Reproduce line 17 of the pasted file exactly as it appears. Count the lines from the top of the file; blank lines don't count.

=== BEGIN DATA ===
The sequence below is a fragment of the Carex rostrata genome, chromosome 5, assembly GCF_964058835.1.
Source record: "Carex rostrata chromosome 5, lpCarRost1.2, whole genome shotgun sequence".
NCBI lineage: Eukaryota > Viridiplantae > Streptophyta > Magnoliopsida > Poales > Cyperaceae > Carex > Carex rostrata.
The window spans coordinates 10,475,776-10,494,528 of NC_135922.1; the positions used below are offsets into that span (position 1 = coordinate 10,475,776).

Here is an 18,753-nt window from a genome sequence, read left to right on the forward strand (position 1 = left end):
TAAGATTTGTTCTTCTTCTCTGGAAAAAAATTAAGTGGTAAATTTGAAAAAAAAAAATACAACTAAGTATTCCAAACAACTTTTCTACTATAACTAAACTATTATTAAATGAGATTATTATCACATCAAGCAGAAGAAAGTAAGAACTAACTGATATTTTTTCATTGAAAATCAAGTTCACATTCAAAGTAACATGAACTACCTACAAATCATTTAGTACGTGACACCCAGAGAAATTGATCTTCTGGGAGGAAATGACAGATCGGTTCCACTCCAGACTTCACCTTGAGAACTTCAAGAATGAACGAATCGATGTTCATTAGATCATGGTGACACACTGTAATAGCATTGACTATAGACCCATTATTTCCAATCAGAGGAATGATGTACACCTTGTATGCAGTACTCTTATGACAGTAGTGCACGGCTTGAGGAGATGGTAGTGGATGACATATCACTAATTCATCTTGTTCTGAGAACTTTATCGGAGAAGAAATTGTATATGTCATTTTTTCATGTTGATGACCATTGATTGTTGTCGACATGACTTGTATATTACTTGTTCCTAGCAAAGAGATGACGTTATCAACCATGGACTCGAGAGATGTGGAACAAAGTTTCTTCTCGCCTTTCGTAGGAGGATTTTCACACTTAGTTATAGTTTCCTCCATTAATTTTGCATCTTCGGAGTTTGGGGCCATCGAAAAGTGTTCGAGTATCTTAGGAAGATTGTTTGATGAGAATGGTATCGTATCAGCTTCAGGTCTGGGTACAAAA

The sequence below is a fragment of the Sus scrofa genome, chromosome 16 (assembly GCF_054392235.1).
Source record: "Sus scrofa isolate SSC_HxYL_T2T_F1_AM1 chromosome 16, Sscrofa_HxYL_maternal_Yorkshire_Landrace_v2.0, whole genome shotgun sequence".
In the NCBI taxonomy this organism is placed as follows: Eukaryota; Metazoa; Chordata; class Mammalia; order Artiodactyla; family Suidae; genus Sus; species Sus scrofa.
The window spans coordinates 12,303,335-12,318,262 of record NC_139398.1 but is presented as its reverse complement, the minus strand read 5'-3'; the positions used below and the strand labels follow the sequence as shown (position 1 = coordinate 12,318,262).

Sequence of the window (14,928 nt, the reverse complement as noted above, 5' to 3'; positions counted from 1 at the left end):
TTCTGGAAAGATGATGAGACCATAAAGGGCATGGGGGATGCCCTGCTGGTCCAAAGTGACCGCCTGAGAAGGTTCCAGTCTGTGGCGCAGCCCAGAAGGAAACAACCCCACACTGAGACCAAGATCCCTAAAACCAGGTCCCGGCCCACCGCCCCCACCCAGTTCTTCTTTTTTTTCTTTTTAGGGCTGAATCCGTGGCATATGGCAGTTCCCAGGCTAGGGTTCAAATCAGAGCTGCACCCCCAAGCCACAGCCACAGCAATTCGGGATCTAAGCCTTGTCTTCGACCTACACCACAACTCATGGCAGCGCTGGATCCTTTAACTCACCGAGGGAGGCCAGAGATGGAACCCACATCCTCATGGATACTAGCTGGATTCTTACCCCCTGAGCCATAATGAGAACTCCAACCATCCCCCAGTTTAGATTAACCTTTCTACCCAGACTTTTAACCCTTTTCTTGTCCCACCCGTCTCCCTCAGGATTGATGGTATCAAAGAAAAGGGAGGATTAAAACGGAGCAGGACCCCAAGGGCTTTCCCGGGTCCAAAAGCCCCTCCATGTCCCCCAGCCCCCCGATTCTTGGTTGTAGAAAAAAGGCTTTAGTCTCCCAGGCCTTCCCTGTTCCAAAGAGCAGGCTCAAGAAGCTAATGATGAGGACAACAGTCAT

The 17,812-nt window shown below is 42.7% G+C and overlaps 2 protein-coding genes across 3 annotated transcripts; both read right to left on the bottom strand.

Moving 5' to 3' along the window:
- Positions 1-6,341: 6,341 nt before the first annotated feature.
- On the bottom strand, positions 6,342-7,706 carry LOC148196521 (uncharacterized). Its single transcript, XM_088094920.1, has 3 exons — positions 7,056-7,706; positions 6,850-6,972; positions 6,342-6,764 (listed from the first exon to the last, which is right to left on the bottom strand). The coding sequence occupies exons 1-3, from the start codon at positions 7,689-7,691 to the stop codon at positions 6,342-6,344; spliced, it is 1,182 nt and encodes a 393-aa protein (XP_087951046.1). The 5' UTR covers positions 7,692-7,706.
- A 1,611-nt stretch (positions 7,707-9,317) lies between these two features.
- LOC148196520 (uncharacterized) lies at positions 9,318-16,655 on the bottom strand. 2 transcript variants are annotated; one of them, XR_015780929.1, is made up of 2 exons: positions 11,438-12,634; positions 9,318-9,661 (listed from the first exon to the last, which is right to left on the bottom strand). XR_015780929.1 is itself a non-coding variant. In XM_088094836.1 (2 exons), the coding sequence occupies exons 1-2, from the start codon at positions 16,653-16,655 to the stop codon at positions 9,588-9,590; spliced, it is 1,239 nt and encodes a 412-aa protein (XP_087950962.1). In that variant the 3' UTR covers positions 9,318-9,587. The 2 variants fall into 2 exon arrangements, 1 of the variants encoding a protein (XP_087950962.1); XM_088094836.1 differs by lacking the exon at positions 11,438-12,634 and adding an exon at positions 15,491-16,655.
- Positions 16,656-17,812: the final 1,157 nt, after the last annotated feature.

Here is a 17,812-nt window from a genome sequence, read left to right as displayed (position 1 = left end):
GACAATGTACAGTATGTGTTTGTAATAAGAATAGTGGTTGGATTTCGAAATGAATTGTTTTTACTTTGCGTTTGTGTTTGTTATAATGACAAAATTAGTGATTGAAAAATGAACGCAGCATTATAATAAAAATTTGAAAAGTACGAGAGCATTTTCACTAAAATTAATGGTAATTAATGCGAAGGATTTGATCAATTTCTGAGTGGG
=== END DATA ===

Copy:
- A 1,611-nt stretch (positions 7,707-9,317) lies between these two features.